Friday, July 3, 2020

Meet the Newest Victims of "Cancel Culture"

I'd like to introduce you to two of the latest victims of today's "cancel culture." One, a now-former senior communications official for Boeing and a former Navy fighter pilot; the other, the former Dean of the University of Massachusetts School of Nursing.

Neither had been in their jobs very long.

Neil Golightly, 62, took over Boeing's top communication post in January after just a year running comms for Fiat Chrysler, and before that two other corporations. He's a former speechwriter to both the Secretary of the Navy and the Chairman of the Joint Chiefs of Staff. Pretty impressive credentials.

Someone at Boeing complained about an article in a Navy publication Golightly authored in 1987, while a Navy Lieutenant, in opposition to women serving in combat. I remember that debate well, and a lot of people then, if not now, still share his 33-year old perspective. He no longer holds that view, but no matter. While he resigned, it's pretty clear that Boeing's CEO was relieved to see him go of his own accord. I wonder if he really had a choice. Another classic case of Presentism - applying modern standards to people and actions of past years and generations. It is not just out of control, but wildly destructive and sheer lunacy.

Perhaps there were other issues, but I find it very strange that a 33-year-old article can cancel someone's employment, if not a career, from a single employee complaint. My gosh, I was a newspaper editor and writer in college back in the 1970s and for a couple of years afterward - I can only imagine the field day the cancel culture would have with me today, never mind my troublesome Facebook, media appearances, interviews, speeches, and social media posts over a 40-year career. Wait, I can.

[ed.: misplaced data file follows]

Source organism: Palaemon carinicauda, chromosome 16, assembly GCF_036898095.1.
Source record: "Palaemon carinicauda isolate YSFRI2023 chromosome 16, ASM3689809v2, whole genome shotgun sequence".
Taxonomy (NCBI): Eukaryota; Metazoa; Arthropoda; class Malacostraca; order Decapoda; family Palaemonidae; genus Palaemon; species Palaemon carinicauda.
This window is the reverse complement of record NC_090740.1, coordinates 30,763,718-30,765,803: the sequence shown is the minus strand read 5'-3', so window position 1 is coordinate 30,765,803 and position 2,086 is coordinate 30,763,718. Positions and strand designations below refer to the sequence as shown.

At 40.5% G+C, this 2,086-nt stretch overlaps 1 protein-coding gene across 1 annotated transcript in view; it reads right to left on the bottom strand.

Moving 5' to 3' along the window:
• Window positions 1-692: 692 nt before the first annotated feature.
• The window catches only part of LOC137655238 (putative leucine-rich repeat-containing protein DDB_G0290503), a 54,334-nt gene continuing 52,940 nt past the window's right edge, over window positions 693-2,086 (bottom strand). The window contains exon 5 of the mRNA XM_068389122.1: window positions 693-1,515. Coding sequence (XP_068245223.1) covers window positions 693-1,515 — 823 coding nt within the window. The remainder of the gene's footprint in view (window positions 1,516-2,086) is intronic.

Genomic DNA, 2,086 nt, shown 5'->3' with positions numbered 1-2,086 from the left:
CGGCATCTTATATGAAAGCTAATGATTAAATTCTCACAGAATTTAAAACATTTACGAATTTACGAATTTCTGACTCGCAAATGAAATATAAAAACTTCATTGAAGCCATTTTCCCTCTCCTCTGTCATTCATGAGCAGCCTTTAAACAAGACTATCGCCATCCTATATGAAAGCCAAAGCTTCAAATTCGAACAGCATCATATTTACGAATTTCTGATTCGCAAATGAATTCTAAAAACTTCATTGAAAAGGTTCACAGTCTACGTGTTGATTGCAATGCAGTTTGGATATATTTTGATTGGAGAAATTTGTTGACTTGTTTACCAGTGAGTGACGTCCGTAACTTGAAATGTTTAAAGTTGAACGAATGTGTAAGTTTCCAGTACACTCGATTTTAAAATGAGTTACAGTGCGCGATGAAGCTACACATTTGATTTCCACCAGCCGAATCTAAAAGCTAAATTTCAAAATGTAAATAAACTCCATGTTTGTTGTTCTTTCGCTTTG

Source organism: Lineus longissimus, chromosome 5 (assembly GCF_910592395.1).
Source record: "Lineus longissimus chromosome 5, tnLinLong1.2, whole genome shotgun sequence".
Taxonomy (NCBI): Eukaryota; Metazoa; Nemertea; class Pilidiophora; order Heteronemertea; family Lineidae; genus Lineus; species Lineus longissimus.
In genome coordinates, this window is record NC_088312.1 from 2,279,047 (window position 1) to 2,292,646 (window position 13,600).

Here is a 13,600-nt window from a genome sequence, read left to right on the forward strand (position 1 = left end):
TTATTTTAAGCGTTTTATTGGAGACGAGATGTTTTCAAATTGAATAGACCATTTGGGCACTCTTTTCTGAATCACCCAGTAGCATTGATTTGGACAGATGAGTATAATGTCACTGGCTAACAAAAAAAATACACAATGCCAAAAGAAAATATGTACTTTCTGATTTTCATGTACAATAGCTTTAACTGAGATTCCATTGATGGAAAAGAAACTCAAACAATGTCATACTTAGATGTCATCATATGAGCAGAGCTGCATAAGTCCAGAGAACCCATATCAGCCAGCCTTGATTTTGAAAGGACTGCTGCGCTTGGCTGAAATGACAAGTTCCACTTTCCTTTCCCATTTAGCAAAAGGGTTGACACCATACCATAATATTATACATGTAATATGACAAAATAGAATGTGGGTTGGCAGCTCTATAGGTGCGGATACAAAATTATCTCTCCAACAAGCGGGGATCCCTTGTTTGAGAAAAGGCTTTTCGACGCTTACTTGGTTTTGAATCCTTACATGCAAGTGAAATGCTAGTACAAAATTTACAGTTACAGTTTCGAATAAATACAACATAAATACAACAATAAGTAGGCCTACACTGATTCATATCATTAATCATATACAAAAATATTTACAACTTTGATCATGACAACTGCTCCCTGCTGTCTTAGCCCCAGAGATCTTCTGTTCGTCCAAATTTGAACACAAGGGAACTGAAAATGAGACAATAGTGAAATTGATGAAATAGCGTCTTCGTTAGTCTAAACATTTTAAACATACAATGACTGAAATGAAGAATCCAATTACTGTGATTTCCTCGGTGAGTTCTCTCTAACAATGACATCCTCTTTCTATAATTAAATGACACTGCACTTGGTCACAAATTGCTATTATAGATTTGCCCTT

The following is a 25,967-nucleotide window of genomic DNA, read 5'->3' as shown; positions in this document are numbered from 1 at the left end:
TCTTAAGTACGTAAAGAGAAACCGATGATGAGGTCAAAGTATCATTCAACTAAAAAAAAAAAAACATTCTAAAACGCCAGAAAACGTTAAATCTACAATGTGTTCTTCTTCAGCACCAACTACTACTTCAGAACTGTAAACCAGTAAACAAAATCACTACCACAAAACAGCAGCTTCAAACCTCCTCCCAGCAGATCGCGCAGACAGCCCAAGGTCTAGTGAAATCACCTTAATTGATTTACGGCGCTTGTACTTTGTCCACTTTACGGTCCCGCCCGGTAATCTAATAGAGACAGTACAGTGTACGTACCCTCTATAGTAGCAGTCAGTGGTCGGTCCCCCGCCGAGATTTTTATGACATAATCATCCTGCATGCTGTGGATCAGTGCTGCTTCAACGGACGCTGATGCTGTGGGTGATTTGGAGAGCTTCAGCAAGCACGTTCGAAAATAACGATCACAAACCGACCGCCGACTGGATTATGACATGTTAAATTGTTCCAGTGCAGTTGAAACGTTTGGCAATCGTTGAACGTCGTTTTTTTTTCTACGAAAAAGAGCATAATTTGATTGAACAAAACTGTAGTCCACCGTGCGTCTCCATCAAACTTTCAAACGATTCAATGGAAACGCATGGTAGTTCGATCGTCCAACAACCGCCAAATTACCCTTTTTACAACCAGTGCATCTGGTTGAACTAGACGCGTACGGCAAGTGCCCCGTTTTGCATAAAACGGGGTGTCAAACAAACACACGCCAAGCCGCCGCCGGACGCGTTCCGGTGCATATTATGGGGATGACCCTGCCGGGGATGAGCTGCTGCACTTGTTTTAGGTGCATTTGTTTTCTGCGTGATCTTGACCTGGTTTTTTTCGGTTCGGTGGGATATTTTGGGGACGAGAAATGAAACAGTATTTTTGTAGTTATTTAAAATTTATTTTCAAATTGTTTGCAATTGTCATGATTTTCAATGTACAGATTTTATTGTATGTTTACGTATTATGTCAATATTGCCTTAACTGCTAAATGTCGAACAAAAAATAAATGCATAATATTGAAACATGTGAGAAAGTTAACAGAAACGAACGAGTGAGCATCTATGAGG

I hope this veteran lands on his feet. You can read the New York Post article about the unfortunate incident here.

And then meet Dr. Leslie Neal-Boylan, the aforementioned nursing school dean. She was fired for saying this via email to a blog dedicated to "free speech:" “I am writing to express my concern and condemnation of the recent (and past) acts of violence against people of color. Recent events recall a tragic history of racism and bias that continue to thrive in this country. I despair for our future as a nation if we do not stand up against violence against anyone. BLACK LIVES MATTER, but also, EVERYONE’S LIFE MATTERS. No one should have to live in fear that they will be targeted for how they look or what they believe.” Law Professor Jonathan Turley posted about her issue here.

It is not hard to figure out why she was canceled. No matter that polling (Rasmussen, June 17th) suggests 59% of people do, in fact, ascribe to the notion that "all lives matter." Sadly, that number used to poll at 78%. I wonder if many people are afraid to be honest with anonymous pollsters? You know, "Social Desirability Bias."

This has been going on for years; just ask Brenden Eich, the founder of Mozilla who was literally chased from his job for making a political contribution to California's now-infamous Proposition 8 a few years ago. It is no wonder that people now walk on eggshells inside corporate, media, and academic cultures filled with lurking woke mobs, peering over shoulders and demanding conformity and loyalty to a worldview they have bullied their employers to embrace, lest they are canceled as well. How they take the time or are fed "offending" articles or emails is worth some investigation. And some even get in trouble for "likes" of comments on social media, so no communication of any kind is exempt from self-proclaimed "social justice warriors."

We all probably wonder why some of our social media posts fail to get a few "likes" or comments. It's sometimes because, I suspect, people are fearful of the association with someone else's words, even if they agree or ascribe to the thoughts behind them. I get it.

These are perilous times, and I pray for the safety and protection of people who must work inside such insidious, increasingly dystopian cultures. It's time for leaders to step up.

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